Opinions on fire prevention getting in the way of scientific fact – WRA
The WRA, a trade body representing businesses dealing with more than 85 per cent of recycled wood in the UK, says that subjective opinions are getting in the way of scientific fact in the development of the EA’s guidance, which will update the original FPP guidance issued in March last year.
The revised guidance is due to be released in July, but the WRA says that proposals put too much emphasis on the duration of fires and not enough on encouraging operators to improve detection of fires before they take hold.
Following a series of high-profile fires at waste sites, and with the intention of reducing the possibility of such incidents in the future, the EA developed the guidance, which included new safety measures for the storage of all combustible materials, including several types of wood, in collaboration with the Department for Environment, Food & Rural Affairs (Defra).
However, after Hadfield Wood Recyclers, one of the largest wood treatment companies in the country, had to temporarily close down operations at two of its sites to avoid enforcement action based on the ‘completely unworkable’ guidance, the EA opened a consultation on the FPP guidance, setting out a number of new proposals.
The WRA said in February that it had identified ‘a number of issues’ with the plans that could ‘make many businesses unviable’. These included a new limitation of three to six months on the storage time for combustible material, implemented to minimise the risk of self-combustion. The WRA stated that there is no scientific evidence for the specified times, and that industry-wide practices to reduce fires will be prevented by the ‘unpractical’ guidelines.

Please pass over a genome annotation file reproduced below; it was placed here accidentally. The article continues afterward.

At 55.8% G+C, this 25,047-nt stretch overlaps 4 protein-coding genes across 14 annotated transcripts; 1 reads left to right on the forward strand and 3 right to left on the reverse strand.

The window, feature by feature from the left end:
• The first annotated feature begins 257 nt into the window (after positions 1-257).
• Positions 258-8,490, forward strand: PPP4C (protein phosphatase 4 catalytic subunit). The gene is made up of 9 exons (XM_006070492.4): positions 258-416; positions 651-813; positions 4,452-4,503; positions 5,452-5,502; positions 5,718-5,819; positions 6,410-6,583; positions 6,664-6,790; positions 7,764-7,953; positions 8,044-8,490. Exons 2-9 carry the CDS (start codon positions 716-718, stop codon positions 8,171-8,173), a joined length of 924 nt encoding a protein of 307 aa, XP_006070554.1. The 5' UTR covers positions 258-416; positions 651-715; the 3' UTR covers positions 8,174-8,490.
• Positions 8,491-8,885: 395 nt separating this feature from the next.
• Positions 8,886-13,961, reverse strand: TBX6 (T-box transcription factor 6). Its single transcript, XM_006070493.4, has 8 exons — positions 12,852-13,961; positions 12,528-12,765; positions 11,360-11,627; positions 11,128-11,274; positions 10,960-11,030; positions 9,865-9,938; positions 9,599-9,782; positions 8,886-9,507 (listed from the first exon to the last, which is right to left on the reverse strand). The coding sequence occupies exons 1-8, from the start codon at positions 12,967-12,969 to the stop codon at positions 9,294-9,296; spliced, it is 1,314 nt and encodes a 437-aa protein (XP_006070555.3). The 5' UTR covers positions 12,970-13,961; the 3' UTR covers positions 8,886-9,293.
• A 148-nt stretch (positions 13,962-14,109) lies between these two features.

Opinions getting in way of fact
Today (27 June), the WRA has once again accused the EA of not taking notice of scientific findings in determining its guidelines on burn time, which it says should be limited to four hours. WRA Chair Andy Hill said: “We have never been sure where this time limit came from or how the figure was arrived at. Once again, it would appear that subjective opinions are getting in the way of scientific fact. We would be delighted to see the evidence to support the four-hour limit, yet despite repeated requests, it hasn’t been forthcoming.
“It is impossible to dictate on paper how long a fire can burn for. There are so many factors to consider, including the type of material, the location of the site, the time of year, et cetera. The only way to determine a safe outcome for any of these factors is for the fire and rescue service to assess each situation on an individual basis as an incident occurs.”
Hill stated that recent fire tests have shown that a better approach is to make sure that hotspots in stacks of wood are detected as quickly as possible to allow preventative action to be taken.
Hill added that the WRA feels that bespoke fire protection plans offer the best option, as they allow “stacks of materials to be measured according to the site’s size and shape, and ensuring that material can be easily separated should a fire occur, helping to prevent the spread”.
However, the EA has said that where waste operators have submitted fire prevention plans of their own since July 2015, 65 per cent have been rejected, with the EA requesting additional technical information.
Hill continued: “The key in all of this is about the fire and rescue service being able to work directly with operators on an individual basis and being allowed flexibility in managing incidents when they occur. It is also essential operators are given the ability to run successful businesses within sensible and viable health and safety parameters.
“We hope the new FPP guidance will allow for this but our one question at the moment is around the four-hour burn time. We really feel this is neither helpful nor practical and is detracting from other issues that would have more of an impact.”
More information on preventing fires at waste sites is available in a comment from the Chief Fire Officers Association, written for Resource.